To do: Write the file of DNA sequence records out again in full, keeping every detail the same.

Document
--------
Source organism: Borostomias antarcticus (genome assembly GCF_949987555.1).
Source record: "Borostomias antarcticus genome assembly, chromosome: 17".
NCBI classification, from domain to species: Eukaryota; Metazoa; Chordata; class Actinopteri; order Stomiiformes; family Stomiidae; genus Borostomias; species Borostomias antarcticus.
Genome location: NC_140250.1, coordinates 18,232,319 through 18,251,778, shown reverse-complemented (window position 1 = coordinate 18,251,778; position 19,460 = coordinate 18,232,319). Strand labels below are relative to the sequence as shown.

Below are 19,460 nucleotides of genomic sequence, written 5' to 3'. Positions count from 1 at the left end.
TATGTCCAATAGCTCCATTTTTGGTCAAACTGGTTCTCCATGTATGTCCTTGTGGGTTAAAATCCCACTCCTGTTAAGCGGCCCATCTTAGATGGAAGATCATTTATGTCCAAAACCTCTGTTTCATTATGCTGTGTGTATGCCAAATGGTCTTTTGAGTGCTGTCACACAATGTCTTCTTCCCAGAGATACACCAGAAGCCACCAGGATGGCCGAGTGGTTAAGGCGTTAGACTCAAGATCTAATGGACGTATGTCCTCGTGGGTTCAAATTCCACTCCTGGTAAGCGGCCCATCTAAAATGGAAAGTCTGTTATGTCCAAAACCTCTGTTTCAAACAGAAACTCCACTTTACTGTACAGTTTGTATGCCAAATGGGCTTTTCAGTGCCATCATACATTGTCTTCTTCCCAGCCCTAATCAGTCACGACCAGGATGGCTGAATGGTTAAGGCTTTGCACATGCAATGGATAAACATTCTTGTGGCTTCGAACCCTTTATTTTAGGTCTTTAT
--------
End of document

Source organism: Borostomias antarcticus (genome assembly GCF_949987555.1).
Source record: "Borostomias antarcticus genome assembly, chromosome: 17".
NCBI classification, from domain to species: Eukaryota; Metazoa; Chordata; class Actinopteri; order Stomiiformes; family Stomiidae; genus Borostomias; species Borostomias antarcticus.
Genome location: NC_140250.1, coordinates 18,232,319 through 18,251,778, shown reverse-complemented (window position 1 = coordinate 18,251,778; position 19,460 = coordinate 18,232,319). Strand labels below are relative to the sequence as shown.

Below are 19,460 nucleotides of genomic sequence, written 5' to 3'. Positions count from 1 at the left end.
TATGTCCAATAGCTCCATTTTTGGTCAAACTGGTTCTCCATGTATGTCCTTGTGGGTTAAAATCCCACTCCTGTTAAGCGGCCCATCTTAGATGGAAGATCATTTATGTCCAAAACCTCTGTTTCATTATGCTGTGTGTATGCCAAATGGTCTTTTGAGTGCTGTCACACAATGTCTTCTTCCCAGAGATACACCAGAAGCCACCAGGATGGCCGAGTGGTTAAGGCGTTAGACTCAAGATCTAATGGACGTATGTCCTCGTGGGTTCAAATTCCACTCCTGGTAAGCGGCCCATCTAAAATGGAAAGTCTGTTATGTCCAAAACCTCTGTTTCAAACAGAAACTCCACTTTACTGTACAGTTTGTATGCCAAATGGGCTTTTCAGTGCCATCATACATTGTCTTCTTCCCAGCCCTAATCAGTCACGACCAGGATGGCTGAATGGTTAAGGCTTTGCACATGCAATGGATAAACATTCTTGTGGCTTCGAACCCTTTATTTTAGGTCTTTAT